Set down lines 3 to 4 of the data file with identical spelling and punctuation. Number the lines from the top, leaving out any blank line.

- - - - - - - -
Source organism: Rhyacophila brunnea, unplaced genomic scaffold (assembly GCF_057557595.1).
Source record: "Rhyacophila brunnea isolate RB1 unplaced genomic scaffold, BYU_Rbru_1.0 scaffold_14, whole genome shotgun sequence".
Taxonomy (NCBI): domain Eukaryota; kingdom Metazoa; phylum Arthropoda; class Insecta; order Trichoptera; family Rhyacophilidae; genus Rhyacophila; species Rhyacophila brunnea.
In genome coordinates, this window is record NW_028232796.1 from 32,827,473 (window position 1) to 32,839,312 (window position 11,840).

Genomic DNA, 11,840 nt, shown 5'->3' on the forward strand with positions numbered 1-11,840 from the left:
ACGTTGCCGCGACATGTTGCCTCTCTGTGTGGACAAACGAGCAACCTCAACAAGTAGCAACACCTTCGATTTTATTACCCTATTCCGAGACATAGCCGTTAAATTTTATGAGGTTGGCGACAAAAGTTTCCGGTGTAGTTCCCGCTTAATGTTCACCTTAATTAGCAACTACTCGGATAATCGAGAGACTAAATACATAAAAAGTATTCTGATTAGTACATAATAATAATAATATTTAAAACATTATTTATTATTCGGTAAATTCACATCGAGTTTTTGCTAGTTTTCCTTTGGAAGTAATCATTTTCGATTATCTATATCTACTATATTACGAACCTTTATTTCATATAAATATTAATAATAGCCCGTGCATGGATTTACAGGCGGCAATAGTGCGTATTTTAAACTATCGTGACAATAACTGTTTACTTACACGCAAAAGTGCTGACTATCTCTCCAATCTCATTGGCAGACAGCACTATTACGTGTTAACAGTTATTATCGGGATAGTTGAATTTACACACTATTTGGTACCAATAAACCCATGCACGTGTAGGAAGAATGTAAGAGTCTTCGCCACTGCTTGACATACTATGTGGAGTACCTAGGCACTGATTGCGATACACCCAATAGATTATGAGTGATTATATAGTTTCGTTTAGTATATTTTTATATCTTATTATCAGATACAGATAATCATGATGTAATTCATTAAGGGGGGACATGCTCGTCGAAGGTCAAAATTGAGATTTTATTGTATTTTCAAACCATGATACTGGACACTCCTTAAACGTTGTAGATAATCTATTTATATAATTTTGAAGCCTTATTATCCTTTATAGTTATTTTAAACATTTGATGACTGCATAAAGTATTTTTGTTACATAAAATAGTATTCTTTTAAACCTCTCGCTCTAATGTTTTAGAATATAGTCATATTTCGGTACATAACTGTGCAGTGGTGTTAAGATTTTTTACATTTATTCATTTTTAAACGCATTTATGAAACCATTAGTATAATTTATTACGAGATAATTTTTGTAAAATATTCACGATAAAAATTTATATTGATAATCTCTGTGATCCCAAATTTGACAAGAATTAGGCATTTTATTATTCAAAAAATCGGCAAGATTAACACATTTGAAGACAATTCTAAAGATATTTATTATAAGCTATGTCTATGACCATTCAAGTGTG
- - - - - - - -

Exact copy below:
Taxonomy (NCBI): domain Eukaryota; kingdom Metazoa; phylum Arthropoda; class Insecta; order Trichoptera; family Rhyacophilidae; genus Rhyacophila; species Rhyacophila brunnea.
In genome coordinates, this window is record NW_028232796.1 from 32,827,473 (window position 1) to 32,839,312 (window position 11,840).